In view of all that has been said up to now, paragraph 1 of the challenged provision establishes that military healthcare declares it essential for the soldier to submit to "specific" vaccination prophylaxis, to assign him to "particular and identified operational or service conditions", but it does not predetermine the vaccines that can be imposed on the military, i.e. the pathologies that it is intended to combat.
By doing so, the art. 206-bis, paragraph 1, of the Italian Civil Code military order does not fulfill the need for it to be "determined", as required by art. 32, second paragraph, of the Constitution, the health treatment to be imposed.
It is not lost on this Court that the legislator, exactly as the relative legal reserve prescribed by the constitutional provision in question allows, is allowed to modulate its regulatory intervention taking into account the existence of particular needs for flexibility connected to the specific context in which the vaccination obligation is introduced.
This aspect is particularly evident in the case of prophylaxis intended for military personnel. This personnel can in fact be employed in multiple operational scenarios, in Italy and abroad, therefore in destinations and contexts characterized, each, by its own, and moreover variable, epidemiological risk, to be evaluated also in the same way as the concrete methods of carrying out and duration of the mission, as well as the activities it requires.
In such a context, on the one hand, the constitutional requirement of "determination" of the treatment must be satisfied by the primary source, at least in the form of the list of vaccines to which the military can be compulsorily subjected, for the purposes indicated above.
On the other hand, the aforementioned need for flexibility calls for both the intervention of subordinate regulatory acts which, within the framework of the list established by law, specify - on the basis of criteria in turn provided for by legislation - the parameters to be observed for selecting the vaccines according to the different conditions of use; both the punctual intervention of the administration, which, on the basis of this regulatory framework, concretely establishes, from time to time, which prophylaxis to impose on the military. This within the scope of a discretion to be exercised on the basis of assessments subject to the review of technical-scientific reliability available to the jurisdictional authority (among the recent ones, Council of State, third section, sentence of 5 December 2022, n. 10648 and sixth section, sentence 5 December 2022, n. 10624).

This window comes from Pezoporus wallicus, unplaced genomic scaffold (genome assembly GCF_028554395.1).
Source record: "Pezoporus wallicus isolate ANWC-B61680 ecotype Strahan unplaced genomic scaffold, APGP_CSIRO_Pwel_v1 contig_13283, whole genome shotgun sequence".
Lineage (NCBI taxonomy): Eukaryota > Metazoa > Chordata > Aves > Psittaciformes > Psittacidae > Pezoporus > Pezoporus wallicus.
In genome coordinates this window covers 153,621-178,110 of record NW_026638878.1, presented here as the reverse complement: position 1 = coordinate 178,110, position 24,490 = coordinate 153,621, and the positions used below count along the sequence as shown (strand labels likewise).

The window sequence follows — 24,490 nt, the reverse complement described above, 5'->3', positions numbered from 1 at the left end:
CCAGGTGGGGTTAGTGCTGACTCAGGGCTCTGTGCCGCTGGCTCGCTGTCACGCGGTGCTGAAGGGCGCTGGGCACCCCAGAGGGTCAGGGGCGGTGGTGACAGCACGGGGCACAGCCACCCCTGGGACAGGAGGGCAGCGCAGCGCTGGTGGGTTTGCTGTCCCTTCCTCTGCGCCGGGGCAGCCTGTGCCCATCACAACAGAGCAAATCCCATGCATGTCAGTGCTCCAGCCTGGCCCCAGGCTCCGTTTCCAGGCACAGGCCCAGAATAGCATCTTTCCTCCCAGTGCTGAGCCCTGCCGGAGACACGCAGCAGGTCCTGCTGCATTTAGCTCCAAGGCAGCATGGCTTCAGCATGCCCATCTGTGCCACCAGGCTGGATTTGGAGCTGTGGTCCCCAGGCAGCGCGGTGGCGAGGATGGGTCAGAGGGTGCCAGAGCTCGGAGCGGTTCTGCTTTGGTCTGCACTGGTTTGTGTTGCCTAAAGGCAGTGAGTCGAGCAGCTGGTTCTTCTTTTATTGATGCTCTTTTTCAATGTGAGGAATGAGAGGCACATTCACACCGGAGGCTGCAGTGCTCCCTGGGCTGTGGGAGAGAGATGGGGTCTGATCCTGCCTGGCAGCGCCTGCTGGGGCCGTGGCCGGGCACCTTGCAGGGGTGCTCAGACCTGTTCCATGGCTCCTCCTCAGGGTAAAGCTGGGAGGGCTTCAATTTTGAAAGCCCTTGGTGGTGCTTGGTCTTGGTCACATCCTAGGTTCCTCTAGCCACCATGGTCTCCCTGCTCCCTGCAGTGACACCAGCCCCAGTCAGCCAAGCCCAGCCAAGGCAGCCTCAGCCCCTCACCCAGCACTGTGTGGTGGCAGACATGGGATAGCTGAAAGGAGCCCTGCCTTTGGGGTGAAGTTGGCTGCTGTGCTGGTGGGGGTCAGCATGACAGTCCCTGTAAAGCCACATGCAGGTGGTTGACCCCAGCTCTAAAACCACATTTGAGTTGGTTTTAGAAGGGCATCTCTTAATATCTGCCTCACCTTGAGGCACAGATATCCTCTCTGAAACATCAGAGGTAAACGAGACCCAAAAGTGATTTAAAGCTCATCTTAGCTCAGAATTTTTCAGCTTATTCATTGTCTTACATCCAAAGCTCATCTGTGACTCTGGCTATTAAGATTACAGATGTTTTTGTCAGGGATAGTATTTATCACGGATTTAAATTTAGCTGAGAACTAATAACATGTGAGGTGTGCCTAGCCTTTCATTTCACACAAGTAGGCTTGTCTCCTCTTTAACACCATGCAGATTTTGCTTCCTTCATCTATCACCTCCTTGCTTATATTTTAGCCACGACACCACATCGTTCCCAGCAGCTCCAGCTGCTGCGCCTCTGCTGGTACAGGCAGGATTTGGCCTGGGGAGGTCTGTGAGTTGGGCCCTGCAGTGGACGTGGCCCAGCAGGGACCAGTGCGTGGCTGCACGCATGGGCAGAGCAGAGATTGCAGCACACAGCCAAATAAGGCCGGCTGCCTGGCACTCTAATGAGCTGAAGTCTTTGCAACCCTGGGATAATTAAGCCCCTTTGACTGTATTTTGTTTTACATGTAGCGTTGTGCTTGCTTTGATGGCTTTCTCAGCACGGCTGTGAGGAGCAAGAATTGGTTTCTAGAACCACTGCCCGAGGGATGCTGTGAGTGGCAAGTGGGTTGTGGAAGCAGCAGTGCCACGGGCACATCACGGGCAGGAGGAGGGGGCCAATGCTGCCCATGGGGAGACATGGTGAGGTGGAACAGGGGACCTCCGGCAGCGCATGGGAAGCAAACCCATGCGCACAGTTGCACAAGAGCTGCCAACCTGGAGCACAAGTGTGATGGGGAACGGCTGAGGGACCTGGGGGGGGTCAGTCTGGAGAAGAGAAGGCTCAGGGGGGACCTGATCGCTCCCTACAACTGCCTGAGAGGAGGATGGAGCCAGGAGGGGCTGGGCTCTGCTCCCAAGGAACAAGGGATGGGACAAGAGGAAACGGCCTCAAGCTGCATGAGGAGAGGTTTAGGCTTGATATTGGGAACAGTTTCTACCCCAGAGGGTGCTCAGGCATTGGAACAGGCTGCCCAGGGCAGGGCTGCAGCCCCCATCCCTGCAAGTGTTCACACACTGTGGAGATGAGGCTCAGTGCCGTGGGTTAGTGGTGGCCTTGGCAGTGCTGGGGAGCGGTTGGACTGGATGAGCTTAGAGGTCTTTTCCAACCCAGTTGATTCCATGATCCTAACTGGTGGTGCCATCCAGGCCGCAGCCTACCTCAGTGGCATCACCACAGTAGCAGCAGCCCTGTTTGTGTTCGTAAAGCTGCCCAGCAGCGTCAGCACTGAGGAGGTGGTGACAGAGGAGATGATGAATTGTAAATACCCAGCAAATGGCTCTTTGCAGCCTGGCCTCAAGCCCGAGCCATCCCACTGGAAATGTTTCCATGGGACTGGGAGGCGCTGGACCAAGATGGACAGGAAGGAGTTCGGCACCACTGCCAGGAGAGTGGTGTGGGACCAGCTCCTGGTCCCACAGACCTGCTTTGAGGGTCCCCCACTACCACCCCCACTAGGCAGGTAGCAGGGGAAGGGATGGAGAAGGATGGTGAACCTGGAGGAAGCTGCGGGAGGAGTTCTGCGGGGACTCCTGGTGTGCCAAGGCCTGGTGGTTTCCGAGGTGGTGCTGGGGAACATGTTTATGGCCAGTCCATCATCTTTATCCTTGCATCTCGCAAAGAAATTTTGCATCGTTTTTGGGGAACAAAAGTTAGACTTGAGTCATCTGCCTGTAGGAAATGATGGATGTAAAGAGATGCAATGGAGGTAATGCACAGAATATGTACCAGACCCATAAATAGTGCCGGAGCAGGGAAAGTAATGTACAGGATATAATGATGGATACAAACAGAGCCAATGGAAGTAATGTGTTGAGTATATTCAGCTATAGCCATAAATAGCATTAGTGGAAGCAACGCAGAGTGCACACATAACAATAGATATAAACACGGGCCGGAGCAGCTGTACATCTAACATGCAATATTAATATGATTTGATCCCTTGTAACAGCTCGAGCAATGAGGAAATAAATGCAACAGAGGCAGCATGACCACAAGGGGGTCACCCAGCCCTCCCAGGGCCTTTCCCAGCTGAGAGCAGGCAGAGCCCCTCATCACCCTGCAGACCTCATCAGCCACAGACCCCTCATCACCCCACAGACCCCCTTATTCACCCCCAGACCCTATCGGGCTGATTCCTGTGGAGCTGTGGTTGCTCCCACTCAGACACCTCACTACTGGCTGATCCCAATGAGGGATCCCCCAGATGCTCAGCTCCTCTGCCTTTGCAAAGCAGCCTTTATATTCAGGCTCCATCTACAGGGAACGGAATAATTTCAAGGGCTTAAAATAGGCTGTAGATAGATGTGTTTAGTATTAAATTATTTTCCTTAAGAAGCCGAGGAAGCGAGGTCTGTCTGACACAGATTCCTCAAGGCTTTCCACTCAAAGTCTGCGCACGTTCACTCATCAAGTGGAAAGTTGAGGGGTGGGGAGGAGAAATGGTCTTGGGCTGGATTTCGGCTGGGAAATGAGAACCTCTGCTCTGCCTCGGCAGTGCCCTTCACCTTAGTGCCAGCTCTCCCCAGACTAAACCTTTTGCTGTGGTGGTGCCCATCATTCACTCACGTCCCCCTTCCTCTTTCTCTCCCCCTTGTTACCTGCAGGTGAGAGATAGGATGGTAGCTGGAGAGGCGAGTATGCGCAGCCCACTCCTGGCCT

The challenged provision does not escape the task of orienting military healthcare in the sense just indicated, since it specifies, in paragraph 1, that vaccination prophylaxis, according to specific protocols, must be functional for employing military personnel "in particular and identified operational conditions or of service, in order to guarantee the health of individuals and the community"; and, in paragraph 2, analytically specifies the content of the aforementioned protocols, with particular regard to the methods of administering the vaccines (while paragraph 3 expresses a guarantee content for the military as regards the verification of the health reasons that can prevent vaccination, meaning that the paragraph also maintains the outcome of today's proceedings).
However, as mentioned, it evades the essential task of providing clarity to the vaccination obligation it intends to introduce, failing to identify, at least, the list of vaccines that can be made mandatory in the light of the different employment conditions of military personnel.
For this, the art. 206-bis, paragraph 1, of the Italian Civil Code military order is constitutionally illegitimate in the part in which it authorizes military health to impose on military personnel the administration of specific vaccination prophylaxis, without these being previously identified in legislation.
Naturally, due to the physiological evolution of medical-scientific data and the variation of the epidemiological risk that characterizes the many contexts in which military personnel can be employed, it is naturally up to the legislator to update, when necessary, the catalog of vaccines potentially mandatory.
Until the legislator has provided the task of providing clarity to the health treatment imposed in the terms indicated here, it is therefore understood that, at the end of this ruling, paragraph 1 of art. 206-bis of the code military system cannot establish a vaccination obligation for the military.
This news account provides the background.
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